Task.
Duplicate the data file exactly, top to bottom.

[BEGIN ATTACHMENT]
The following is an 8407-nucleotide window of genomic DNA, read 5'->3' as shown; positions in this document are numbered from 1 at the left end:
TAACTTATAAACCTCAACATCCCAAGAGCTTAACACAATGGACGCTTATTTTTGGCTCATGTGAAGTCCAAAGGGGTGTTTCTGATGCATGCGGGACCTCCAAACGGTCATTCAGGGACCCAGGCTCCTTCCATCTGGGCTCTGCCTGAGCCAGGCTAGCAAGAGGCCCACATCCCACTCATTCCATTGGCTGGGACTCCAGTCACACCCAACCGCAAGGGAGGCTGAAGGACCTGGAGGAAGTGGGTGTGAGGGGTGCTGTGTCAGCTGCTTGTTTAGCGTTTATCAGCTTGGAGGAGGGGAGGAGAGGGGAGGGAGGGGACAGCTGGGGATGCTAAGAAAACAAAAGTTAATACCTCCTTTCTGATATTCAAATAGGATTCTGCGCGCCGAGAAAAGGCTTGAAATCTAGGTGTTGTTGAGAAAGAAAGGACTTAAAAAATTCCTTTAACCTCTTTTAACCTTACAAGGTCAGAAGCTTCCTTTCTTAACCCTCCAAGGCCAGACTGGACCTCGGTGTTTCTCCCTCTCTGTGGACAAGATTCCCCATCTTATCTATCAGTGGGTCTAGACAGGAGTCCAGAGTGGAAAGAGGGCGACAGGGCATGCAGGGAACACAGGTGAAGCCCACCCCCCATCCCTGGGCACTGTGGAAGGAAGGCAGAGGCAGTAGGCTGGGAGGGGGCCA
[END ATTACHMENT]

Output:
The following is an 8407-nucleotide window of genomic DNA, read 5'->3' as shown; positions in this document are numbered from 1 at the left end:
TAACTTATAAACCTCAACATCCCAAGAGCTTAACACAATGGACGCTTATTTTTGGCTCATGTGAAGTCCAAAGGGGTGTTTCTGATGCATGCGGGACCTCCAAACGGTCATTCAGGGACCCAGGCTCCTTCCATCTGGGCTCTGCCTGAGCCAGGCTAGCAAGAGGCCCACATCCCACTCATTCCATTGGCTGGGACTCCAGTCACACCCAACCGCAAGGGAGGCTGAAGGACCTGGAGGAAGTGGGTGTGAGGGGTGCTGTGTCAGCTGCTTGTTTAGCGTTTATCAGCTTGGAGGAGGGGAGGAGAGGGGAGGGAGGGGACAGCTGGGGATGCTAAGAAAACAAAAGTTAATACCTCCTTTCTGATATTCAAATAGGATTCTGCGCGCCGAGAAAAGGCTTGAAATCTAGGTGTTGTTGAGAAAGAAAGGACTTAAAAAATTCCTTTAACCTCTTTTAACCTTACAAGGTCAGAAGCTTCCTTTCTTAACCCTCCAAGGCCAGACTGGACCTCGGTGTTTCTCCCTCTCTGTGGACAAGATTCCCCATCTTATCTATCAGTGGGTCTAGACAGGAGTCCAGAGTGGAAAGAGGGCGACAGGGCATGCAGGGAACACAGGTGAAGCCCACCCCCCATCCCTGGGCACTGTGGAAGGAAGGCAGAGGCAGTAGGCTGGGAGGGGGCCA